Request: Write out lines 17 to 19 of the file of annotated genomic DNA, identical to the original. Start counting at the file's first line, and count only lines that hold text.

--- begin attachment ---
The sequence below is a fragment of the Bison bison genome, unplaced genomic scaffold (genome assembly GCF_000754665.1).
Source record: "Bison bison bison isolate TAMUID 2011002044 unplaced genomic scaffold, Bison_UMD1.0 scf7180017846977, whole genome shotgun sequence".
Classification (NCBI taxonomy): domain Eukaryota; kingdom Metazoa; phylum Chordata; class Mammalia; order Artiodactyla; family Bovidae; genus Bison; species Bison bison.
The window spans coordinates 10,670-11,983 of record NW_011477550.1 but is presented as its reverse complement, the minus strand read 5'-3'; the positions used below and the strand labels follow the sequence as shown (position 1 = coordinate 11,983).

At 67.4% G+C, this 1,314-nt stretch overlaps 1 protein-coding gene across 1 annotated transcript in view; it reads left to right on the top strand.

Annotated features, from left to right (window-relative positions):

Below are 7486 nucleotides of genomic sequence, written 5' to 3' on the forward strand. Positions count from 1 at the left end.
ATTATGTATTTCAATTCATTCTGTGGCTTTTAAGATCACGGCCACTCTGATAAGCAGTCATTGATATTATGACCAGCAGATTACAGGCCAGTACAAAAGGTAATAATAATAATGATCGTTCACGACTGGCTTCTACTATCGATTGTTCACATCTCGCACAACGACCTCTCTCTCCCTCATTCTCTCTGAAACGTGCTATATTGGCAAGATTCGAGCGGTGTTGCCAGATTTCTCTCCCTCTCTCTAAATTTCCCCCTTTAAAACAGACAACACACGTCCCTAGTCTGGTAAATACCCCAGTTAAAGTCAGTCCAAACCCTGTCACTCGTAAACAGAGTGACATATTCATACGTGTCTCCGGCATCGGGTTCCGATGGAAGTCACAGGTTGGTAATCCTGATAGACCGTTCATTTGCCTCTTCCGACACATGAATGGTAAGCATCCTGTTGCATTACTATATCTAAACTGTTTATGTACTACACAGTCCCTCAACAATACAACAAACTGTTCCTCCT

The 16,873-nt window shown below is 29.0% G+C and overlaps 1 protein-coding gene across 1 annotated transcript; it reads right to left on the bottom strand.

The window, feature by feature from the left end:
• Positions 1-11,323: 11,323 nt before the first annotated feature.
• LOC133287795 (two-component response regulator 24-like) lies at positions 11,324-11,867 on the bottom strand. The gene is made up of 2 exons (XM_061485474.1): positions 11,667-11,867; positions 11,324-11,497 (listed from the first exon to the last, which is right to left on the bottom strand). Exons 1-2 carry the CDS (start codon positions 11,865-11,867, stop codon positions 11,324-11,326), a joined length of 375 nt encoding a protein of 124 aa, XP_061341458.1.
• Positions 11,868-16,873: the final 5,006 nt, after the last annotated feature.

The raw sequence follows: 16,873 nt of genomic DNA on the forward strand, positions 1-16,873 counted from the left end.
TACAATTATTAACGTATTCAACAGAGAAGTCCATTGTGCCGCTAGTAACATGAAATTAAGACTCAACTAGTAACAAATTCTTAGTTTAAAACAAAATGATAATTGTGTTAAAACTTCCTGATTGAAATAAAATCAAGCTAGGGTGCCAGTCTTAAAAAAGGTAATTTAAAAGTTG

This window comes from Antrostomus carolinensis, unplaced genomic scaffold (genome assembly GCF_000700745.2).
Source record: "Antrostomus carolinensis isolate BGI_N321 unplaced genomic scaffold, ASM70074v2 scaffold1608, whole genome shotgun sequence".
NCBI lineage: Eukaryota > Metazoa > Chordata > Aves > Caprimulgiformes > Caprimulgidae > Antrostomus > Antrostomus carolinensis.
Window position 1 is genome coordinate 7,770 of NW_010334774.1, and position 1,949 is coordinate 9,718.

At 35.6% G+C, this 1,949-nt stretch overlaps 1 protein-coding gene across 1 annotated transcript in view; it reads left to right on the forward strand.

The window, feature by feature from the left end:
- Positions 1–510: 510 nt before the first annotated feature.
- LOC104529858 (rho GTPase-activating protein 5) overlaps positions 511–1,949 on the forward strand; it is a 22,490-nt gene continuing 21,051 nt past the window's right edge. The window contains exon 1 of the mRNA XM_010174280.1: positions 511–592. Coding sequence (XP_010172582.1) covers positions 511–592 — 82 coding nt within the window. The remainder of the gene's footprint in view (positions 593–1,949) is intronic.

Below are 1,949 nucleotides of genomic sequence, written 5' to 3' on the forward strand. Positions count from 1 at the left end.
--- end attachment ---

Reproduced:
Source record: "Antrostomus carolinensis isolate BGI_N321 unplaced genomic scaffold, ASM70074v2 scaffold1608, whole genome shotgun sequence".
NCBI lineage: Eukaryota > Metazoa > Chordata > Aves > Caprimulgiformes > Caprimulgidae > Antrostomus > Antrostomus carolinensis.
Window position 1 is genome coordinate 7,770 of NW_010334774.1, and position 1,949 is coordinate 9,718.